You Define Who You Are
But you have to define yourself as something more than “not that”
Don’t let anyone tell you who the hell you are
That’s not to say that you shouldn’t be open to feedback and self-awareness and self-improvement and growth, because you definitely should. It’s not to say that you shouldn’t shut everyone down when they make observations or real-time suggestions.
But when it comes to telling you who you get to be or what you’ll do, the only one with final say on that is you.
Their authority is what we’ve given them
“No one can make you feel inferior without your consent.” — Eleanor Roosevelt
We give others authority on our future the minute we care more about what they think than what we do, or when we frame what we want by what they want, or if we can’t even know what we want without thinking about external markers — which is actually what others want, and gives them back the authority to tell us yes or no.
Reject the limitations we’ve already accepted to date
That is the first and most important step — but arguably not yet the most difficult.
We’ve already accepted a number of limitations as truths — what we can and should do on basis of our parent’s income bracket, or our gender, or race, or age. And some of these limitations are real, but living into them is a thing we choose.
As a woman, I’m expected to be attractive. As a woman who actually is attractive, I’m expected to acknowledge this as the highest compliment I could be paid — my highest calling in life, with my daily tasks set to maintaining it (against reality, setting me and all women up for a game of inevitable sadness) and my highest goal to secure a husband in good standing — before my hotness “hits a wall.”
But I am not here to fulfill that expectation or validate that view.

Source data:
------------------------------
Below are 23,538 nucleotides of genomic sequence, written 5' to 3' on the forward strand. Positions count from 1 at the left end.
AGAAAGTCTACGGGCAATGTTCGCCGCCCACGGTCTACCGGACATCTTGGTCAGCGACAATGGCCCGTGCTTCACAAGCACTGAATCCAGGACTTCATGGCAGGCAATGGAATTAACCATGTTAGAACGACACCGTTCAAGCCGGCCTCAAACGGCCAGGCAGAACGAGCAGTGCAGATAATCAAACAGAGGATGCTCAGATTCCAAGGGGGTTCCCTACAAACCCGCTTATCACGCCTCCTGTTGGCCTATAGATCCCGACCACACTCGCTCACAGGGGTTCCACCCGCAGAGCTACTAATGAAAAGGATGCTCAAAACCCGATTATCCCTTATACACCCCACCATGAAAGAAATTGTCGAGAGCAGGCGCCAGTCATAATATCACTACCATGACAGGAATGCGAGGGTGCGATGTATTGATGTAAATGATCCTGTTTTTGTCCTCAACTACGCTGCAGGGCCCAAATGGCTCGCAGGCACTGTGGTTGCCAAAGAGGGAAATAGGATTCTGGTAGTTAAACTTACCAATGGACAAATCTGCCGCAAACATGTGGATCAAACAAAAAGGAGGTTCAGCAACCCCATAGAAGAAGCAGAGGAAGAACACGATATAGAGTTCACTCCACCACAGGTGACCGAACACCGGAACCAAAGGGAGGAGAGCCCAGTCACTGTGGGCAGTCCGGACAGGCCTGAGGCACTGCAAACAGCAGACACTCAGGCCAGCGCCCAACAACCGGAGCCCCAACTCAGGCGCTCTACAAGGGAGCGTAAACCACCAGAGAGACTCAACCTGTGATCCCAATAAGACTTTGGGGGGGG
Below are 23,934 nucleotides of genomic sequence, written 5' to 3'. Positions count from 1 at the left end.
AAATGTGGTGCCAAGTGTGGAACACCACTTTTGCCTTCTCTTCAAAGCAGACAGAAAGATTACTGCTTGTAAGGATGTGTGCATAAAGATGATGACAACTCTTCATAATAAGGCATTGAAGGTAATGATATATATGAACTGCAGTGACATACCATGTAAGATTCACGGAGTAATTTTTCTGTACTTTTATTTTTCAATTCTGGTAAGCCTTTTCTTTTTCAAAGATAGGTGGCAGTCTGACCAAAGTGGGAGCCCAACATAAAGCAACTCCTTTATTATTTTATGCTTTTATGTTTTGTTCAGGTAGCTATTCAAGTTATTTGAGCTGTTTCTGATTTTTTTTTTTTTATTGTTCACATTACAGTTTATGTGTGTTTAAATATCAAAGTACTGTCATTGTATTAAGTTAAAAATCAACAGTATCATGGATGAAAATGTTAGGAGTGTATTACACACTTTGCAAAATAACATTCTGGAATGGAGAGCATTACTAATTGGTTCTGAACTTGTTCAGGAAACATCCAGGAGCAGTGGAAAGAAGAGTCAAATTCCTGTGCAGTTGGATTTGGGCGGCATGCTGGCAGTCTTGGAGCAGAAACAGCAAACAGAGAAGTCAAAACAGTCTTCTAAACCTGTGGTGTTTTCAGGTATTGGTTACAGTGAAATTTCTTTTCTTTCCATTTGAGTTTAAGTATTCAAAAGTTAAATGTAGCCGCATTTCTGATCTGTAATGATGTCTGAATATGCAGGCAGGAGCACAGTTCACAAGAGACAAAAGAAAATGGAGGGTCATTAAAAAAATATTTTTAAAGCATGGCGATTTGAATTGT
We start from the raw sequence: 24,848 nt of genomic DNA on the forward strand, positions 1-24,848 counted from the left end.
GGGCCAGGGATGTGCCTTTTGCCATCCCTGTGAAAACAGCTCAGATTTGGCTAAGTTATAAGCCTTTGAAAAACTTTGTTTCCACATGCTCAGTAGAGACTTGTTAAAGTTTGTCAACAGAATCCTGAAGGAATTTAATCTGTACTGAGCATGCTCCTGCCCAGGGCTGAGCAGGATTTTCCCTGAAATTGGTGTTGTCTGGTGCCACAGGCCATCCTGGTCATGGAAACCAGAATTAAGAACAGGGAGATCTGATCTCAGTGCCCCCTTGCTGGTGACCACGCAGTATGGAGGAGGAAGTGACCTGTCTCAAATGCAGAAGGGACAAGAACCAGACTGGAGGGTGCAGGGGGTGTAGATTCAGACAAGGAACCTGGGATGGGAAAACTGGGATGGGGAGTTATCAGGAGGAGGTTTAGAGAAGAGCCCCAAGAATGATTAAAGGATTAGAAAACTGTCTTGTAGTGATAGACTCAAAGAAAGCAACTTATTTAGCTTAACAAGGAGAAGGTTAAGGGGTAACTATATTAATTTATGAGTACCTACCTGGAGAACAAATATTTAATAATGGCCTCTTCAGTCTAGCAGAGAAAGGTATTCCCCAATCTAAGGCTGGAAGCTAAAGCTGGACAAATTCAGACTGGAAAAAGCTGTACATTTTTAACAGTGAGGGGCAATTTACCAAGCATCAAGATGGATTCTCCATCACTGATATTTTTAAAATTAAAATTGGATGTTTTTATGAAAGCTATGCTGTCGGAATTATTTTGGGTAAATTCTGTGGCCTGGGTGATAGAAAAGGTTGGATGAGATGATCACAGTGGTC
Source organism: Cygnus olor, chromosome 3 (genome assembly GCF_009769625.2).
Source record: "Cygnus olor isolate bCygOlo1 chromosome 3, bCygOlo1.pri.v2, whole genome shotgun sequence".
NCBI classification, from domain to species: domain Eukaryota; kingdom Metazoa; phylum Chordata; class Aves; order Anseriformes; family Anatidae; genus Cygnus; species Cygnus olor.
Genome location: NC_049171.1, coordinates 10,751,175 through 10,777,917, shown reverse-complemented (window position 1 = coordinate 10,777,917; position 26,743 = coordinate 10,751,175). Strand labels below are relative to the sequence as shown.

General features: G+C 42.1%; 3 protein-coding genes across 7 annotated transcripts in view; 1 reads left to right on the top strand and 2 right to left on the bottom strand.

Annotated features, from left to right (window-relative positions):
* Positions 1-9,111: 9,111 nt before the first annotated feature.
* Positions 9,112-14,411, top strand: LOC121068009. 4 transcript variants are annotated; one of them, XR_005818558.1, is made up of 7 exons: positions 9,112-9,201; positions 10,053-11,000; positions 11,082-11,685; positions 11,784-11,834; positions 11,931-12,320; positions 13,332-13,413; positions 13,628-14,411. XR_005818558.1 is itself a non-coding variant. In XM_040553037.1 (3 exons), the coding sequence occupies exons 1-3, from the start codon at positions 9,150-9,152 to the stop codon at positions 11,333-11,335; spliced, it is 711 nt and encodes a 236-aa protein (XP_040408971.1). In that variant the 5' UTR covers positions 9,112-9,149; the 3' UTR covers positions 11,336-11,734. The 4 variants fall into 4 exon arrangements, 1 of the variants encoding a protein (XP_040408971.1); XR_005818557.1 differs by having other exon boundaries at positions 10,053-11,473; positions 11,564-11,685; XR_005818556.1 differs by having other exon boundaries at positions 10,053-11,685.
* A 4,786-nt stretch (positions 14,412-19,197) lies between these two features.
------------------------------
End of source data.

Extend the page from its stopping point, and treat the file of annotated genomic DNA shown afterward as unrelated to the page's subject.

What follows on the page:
But — important: shape your life as something more than a fight
We can’t just spend our lives framed by the inverse.
We spend so much time living our lives in reference to how others default-define us — either living in accordance to these standards, or spending all our time setting up dogged philosophical fences against them, developing heartfelt explanations and ideals around all those standards we don’t want and why — and instead of actually pursuing our own thing, we’re still living framed by others (this time just “no” instead of “yes.”)
I overall reject the “beauty” standards — or at least refuse to measure my daily life by them — I also make the mistake of thinking philosophically about rejecting the “beauty” standards too much— rather than filling those standards (and my life’s time) in with something constructive.
We have to choose a better framework
For ourselves. Something positive, not negative. Something constructive, not something simply in contrast to something else. Not simply a fight.
Writer Jamie Varon:
“The freedom lies in choice. Of beginning a new story for ourselves… This is empowerment. This is when we begin to change. This is when we stop from destructing our lives and ourselves and begin to build. To build and to build.”
We free ourselves when we start challenging our limitations.
But we only make ourselves happy when we replace those limitations with something more than the act of “challenging” or fighting them.
Self-awareness becomes the weapon against our own misery.
But self-growth through action is the tool to actually pursue happiness, and not merely be left with a void.
We have to build something more than a wall; win something more than a battle.
We are capable of amazing things — but “amazing” is about taking the second step. After adamantly choosing “no,” we have to also choose a “yes.”